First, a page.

Not to brag, but I have nearly mastered the art of getting out of making phone calls.
Is the place I need to contact close enough to go to in person? I’m there. If it’s too far away, can I e-mail them and achieve similar results to calling? Perfect. Can my fiancé make the call without having to pass the phone over because they’ve specifically asked to speak to me? Even better. Making an appointment? Canceling a service? Complaining to customer service? There’s probably a way to do that on their website; otherwise, see above. And ordering food? It’s 2014. If a restaurant doesn’t offer online ordering, it probably isn’t worth it.
However, there are a significant few instances where making a call is absolutely necessary. If a place where I’ve applied for a job leaves me a message, for example, it’s only proper that I call them back. In fact, most of these instances involve mirroring the person’s preferred method of communication – it’s probably in all the etiquette books. (I’ll note that taking my phone off of silent mode every once in a while, so I don’t have to call them back, might alleviate some of my apprehension. But that’s another situation entirely.)
To put it simply, I’ve likely transcended phone-related anxiety at this point, and graduated to a problematic sort of indifference. I’m not too proud to admit that I’ve put off making phone calls for so long that I’ve probably waited too long and the content of the call-that-never-was is left up in the air forever. My thought process in those situations was along the lines of, “Well, I’m going to be too scared to make this call, and I can’t imagine myself doing it, so I guess it’s not going to happen.”
See? No anxiety, as long as you cast aside the very idea of making the phone call post-haste. (I do not suggest you do this, ever.)
Clearly, I have a problem that pretty negatively affects my life. And having studied psychology in college, I learned more times than I can count that there are many methods of therapy that can address the problem, from the idea of the anxiety itself to my casually ignoring the anxiety and hoping that will make the problem go away.
In lieu of therapy (and the inevitable phone call – or phone calls, if the first therapist I call isn’t accepting new patients – required to initiate it), here are a few things I’ve learned about my own phone habits, out here in the open for you (or, more importantly, me) to analyze:
- It’s not like I never make phone calls. A couple of weeks ago, I ordered food from Domino’s online to pick up. After submitting my order, I realized that I’d told them I was going to pick it up right away, instead of in 45 minutes when I was actually nearby. Therefore, I had to make a phone call to the store in order to change the pickup time, because I decided that I’d rather get it over with than (a) pick up cold food, or (b) ignore the fact that I’d ordered completely and be out $10. And guess what? The call was short and painless.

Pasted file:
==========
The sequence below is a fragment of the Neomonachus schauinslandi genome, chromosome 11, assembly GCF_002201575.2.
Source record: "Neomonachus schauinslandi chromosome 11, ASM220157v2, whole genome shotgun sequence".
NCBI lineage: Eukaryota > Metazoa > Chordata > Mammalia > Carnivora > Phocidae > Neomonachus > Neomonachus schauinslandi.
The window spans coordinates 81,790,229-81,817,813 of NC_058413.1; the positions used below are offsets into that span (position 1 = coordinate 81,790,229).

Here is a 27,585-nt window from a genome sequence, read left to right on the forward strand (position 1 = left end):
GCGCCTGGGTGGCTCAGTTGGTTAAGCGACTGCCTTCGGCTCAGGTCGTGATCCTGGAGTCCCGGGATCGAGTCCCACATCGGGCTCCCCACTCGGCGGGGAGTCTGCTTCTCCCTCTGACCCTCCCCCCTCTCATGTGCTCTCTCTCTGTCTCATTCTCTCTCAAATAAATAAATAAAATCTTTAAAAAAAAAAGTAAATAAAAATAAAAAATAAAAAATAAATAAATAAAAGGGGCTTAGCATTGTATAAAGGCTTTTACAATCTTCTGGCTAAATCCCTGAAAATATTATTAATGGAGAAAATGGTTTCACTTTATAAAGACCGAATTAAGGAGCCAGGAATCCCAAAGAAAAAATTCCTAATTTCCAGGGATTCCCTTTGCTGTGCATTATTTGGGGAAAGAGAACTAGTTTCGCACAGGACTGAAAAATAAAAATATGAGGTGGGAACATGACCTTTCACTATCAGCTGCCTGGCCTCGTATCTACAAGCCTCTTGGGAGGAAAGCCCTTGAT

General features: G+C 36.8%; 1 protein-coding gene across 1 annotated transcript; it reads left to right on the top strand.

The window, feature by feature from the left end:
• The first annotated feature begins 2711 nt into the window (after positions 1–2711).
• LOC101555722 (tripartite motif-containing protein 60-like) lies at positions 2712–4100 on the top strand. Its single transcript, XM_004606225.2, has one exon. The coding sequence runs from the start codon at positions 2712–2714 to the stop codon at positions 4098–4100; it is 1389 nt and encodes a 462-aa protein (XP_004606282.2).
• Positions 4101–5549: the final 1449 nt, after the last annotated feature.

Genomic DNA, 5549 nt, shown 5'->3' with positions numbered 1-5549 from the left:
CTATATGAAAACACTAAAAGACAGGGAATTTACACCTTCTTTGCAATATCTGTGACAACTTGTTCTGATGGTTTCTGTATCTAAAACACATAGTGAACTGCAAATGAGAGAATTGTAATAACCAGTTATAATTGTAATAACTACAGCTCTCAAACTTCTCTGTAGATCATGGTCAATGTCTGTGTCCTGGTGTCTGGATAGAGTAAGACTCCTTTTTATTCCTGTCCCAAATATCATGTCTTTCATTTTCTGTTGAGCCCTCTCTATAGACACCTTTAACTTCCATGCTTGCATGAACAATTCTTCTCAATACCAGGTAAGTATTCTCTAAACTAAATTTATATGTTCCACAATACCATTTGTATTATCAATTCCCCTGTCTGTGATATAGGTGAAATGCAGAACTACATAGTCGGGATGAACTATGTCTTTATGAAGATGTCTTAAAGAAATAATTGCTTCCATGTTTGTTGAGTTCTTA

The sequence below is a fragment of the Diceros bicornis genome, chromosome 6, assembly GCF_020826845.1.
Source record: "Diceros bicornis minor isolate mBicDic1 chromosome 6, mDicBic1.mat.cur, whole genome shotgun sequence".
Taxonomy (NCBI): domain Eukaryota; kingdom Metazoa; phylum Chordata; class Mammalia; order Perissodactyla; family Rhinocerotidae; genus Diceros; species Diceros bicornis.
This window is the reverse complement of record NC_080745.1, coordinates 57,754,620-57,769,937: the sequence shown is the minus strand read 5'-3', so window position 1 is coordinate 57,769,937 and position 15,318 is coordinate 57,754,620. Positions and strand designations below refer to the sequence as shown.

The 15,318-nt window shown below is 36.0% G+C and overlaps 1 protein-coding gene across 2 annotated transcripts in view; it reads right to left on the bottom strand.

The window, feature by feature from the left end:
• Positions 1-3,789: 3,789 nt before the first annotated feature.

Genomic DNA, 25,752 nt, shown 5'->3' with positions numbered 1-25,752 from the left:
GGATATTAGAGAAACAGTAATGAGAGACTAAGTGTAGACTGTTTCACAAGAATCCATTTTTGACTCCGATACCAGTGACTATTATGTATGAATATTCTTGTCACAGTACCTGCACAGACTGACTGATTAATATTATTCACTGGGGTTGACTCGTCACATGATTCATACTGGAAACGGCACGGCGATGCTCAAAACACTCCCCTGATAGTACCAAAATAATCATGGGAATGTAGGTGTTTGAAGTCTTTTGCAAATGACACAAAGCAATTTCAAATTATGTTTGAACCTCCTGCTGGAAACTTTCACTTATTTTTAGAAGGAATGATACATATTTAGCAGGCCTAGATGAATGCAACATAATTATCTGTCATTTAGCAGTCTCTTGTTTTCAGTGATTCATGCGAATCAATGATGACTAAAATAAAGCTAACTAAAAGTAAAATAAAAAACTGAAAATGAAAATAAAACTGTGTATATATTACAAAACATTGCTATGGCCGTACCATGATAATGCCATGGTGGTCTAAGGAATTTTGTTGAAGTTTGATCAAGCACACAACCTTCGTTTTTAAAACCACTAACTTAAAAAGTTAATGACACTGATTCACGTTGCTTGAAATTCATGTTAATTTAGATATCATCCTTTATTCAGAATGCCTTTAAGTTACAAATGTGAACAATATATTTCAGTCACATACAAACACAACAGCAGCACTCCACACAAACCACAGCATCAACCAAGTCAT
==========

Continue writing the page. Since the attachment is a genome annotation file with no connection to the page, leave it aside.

- The underlying problem is more that I’m not the biggest fan of talking to people. The only people I can talk to on the phone without being relatively terrified are my fiancé, parents, and sister. Other friends and family? I will if I have to, but I’m more happy when it’s over. This isn’t even a dig at the people themselves, I would just really love talking to them in person more than calling them. (And strangers? Much more comfortable talking to them in person – see #4).
- I also trust phones quite a bit less than other forms of communication. Sure, it’s just like talking to someone in person, minus their physical presence. Except it’s not. I have good hearing, but it’s much easier to hear someone the first time in person than on the phone. And when their words are right in front of you for you to read in an e-mail or text message, barring a typo, you get to see exactly what they’re saying without having to ask them to repeat themselves. Sure, meeting up with a person or having a much slower conversation online or via text message sometimes isn’t ideal, but at least you won’t be interrupted by static – or, perish the thought, a dropped call – that makes it more difficult to carry on a conversation.
- If given the choice, I would even prefer seeing someone in person to video chatting with them. This shows me that it’s not the face-to-face aspect that makes me slightly more comfortable talking to someone in person, but the fact that they are right in front of me, so I can try to read body language and have a better sense that the person is giving me their full attention. And when I say “giving me their full attention,” I don’t mean that I necessarily want to be the center of attention, but being able to tell whether a person is multitasking or has something else on their mind helps me act appropriately in our conversation. The overwhelming example I can think of is job interviews – having one in person, as opposed to over video chat or the phone, makes it much more personal and helps me show more of myself to a prospective employer.
When I experienced phone anxiety as a kid, I always figured being forced into the situation as an adult would help me become more comfortable. Clearly, I’ve taken every available opportunity to put this off, and I recognize that I need to not do that in order to become the person that young-me envisioned. But I feel like writing about this has helped – even a small amount – to the point where I’m at least objectively driven to change things.
In other words, it’s probably about time I make a sizable dent in my 5,000 rollover minutes. Because having nary a financial excuse to avoid making phone calls, and yet avoiding them at all costs*, is pretty obscene.
* If you get one positive thing out of this post, let it be this horrific pun.
This post was inspired by my friend Andrea’s entry on this topic. Her article actually contains useful information about how to address phone anxiety and start to conquer it.